The benefits of Smart Drenching are threefold: fewer animals are dewormed, so costs are reduced; there is less pressure on parasites to develop resistance; and more parasites in the “refugia” remain susceptible to dewormers. The refugia is the portion of the parasite population not subjected to dewormers and therefore not under pressure to develop resistance; it includes parasites in untreated animals as well as eggs and larvae on pasture. According to Dr. Kaplan, the refugia provides a pool of sensitive genes that dilutes resistant genes selected for by deworming (see Figure 2).
The FAMACHA© System
The FAMACHA© System originated in South Africa. It is a method of identifying individual sheep and goats that are heavily parasitized, based on physical evidence of anemia caused by Haemonchus contortus. A colored chart (see Figure 3) is placed next to an animal’s conjunctiva (pinkish tissue inside the lower eyelid) to assess each animal’s level of anemia. A scale of one to five is used; a score of one is the reddest and most healthy and a score of five is palest and most anemic. Animals with scores of four and five should be treated or culled; those with scores of one or two do not need treatment; various factors will help a producer decide whether or not to treat those with a score of three.
This system helps producers identify the parasite equivalents of “Typhoid Mary” in their herds: 20 to 30% of animals harbor 70 to 80% of the herd’s worms and are responsible for the majority of environmental contamination with worm eggs. The FAMACHA© System helps identify heavily parasitized individuals so producers can make appropriate management decisions (treat or cull).
Parasite Control through Management
Non-chemical parasite control measures will become even more important as resistance to dewormers grows. Here are some key practices that can help producers reduce the need for chemical deworming:
- Never graze pastures below 3”. Infective parasitic larvae live in water droplets on pasture plants and are much more common in the lower 3” of forage.
- For similar reasons, try not to let animals graze on wet pastures.
- Rotate pastures and allow as much rest time as possible between re-grazing—at least three weeks; six months is much more effective in ensuring larval death.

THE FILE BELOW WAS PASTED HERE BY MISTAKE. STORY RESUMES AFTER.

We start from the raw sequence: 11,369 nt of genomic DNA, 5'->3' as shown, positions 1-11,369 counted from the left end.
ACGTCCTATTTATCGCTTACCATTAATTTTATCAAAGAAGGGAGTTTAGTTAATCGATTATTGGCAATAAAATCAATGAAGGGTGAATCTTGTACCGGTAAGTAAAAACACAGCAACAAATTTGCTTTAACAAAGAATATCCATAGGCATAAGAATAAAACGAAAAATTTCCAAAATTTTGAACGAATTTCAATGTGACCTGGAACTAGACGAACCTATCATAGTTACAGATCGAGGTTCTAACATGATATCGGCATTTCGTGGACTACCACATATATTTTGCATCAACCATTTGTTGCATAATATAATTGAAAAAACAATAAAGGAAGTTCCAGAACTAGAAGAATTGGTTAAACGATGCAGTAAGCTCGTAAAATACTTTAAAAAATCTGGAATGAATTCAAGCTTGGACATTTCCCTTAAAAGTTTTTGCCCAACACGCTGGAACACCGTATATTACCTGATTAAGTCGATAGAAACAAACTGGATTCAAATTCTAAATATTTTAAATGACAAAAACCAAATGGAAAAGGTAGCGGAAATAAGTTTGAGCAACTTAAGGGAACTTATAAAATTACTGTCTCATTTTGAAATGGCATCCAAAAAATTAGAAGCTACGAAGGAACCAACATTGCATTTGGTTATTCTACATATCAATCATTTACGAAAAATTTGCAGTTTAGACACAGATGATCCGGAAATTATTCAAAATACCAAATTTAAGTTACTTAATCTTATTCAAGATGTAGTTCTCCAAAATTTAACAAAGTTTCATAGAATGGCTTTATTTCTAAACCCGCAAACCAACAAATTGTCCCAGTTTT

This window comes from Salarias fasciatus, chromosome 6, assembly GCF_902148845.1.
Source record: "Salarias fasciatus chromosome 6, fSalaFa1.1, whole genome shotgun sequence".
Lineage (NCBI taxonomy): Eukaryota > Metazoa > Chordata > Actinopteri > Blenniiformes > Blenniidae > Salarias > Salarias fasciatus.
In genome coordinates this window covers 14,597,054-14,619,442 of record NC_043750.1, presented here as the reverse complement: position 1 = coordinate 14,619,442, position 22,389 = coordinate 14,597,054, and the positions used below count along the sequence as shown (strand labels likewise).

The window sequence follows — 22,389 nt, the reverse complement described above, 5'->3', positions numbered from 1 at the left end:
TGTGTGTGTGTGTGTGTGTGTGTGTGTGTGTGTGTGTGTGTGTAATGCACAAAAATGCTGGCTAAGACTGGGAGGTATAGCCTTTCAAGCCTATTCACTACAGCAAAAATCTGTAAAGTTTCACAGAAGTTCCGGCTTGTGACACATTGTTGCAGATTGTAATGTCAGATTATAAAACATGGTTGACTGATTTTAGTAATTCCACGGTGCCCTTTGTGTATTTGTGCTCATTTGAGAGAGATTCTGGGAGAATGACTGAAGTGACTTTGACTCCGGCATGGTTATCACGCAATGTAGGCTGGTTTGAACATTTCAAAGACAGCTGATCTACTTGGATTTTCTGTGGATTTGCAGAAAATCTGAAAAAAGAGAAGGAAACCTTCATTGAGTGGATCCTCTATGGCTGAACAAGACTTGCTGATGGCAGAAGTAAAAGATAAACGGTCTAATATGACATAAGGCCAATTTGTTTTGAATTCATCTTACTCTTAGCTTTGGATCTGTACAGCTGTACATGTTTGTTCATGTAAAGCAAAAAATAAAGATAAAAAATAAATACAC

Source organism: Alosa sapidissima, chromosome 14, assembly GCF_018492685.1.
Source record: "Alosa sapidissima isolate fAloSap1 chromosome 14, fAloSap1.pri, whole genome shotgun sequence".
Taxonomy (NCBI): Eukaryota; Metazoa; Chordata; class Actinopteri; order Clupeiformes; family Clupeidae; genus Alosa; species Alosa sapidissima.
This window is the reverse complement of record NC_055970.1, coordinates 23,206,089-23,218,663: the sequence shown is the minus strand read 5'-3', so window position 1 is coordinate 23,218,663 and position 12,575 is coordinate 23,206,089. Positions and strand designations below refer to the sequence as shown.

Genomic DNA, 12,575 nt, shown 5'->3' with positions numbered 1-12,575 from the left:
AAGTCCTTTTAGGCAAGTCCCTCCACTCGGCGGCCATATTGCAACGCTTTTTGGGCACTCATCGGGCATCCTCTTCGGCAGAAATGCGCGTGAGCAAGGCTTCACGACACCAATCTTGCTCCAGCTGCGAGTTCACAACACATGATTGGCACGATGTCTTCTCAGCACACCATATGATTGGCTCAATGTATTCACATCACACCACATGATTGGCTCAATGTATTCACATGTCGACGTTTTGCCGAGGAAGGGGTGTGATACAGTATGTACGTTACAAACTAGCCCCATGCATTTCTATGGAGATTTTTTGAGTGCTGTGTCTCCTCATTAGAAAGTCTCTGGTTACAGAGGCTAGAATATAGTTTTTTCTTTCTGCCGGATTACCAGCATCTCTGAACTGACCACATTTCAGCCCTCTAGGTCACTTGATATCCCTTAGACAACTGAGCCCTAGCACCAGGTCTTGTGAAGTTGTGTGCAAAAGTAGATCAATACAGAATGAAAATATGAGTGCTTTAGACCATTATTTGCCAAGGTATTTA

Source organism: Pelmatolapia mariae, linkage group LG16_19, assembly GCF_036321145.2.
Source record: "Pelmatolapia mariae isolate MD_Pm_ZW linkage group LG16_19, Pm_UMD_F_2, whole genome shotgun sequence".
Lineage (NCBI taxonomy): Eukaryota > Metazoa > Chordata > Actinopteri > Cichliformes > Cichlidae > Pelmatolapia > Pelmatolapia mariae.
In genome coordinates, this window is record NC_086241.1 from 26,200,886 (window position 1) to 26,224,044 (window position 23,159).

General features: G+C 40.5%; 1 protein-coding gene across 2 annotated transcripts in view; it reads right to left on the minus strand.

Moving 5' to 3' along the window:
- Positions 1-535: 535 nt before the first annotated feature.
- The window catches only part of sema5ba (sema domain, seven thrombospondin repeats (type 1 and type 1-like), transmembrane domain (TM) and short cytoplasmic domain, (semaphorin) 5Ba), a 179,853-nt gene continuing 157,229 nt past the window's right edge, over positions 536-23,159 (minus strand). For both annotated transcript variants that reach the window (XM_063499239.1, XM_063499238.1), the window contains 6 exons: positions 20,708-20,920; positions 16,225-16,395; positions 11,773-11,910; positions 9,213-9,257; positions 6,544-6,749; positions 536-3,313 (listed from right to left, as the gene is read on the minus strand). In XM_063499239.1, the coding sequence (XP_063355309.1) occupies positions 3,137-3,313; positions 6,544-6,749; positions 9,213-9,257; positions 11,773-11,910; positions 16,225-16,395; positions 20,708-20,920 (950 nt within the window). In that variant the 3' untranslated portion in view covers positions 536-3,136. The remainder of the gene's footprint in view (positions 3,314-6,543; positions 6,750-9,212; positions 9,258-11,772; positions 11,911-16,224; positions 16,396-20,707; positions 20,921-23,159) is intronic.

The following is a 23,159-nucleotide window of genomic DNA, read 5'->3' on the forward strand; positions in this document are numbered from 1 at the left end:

- If possible, practice multi-species grazing. Only a few parasites are transmissible between species, so following sheep or goats with horses, for example, will help reduce the number of small ruminant parasites on pastures.
- Do not overstock animals—never graze more that six to eight small ruminants per acre of irrigated pasture.
- Select for animals that are healthy and resilient despite parasite infections; cull individuals that require repeated deworming to survive.
- Do not feed animals directly on the ground.
- Protect feed troughs, water sources and trace-mineral salt feeders from manure contamination.
- Provide as much browse as possible for goats.
If You Must Deworm
Unless you decide to use intensive genetic selection for parasite resistance and cull affected animals heavily, you will need to deworm some animals when warranted. First of all, know what dewormers are effective in your herd or flock (see Step 1 of Smart Drenching above). Another recommendation is to confine and deworm herd/flock additions with a dewormer from each of the three major classes simultaneously; drylot these new animals and do not allow access to pastures and the rest of the herd/flock until fecal egg counts are negative. Use dewormers sparingly and intelligently to prolong their effectiveness on your farm. Practice the non-chemical means of parasite control mentioned above to increase the sustainability of your small ruminant flock or herd. As SCSRPC member Dr. Steve Hart stated recently at the Northwest Oregon Dairy Goat Association’s annual conference regarding parasite resistance in the Northwest, “Y’all are in good shape right now. Don’t ruin it.”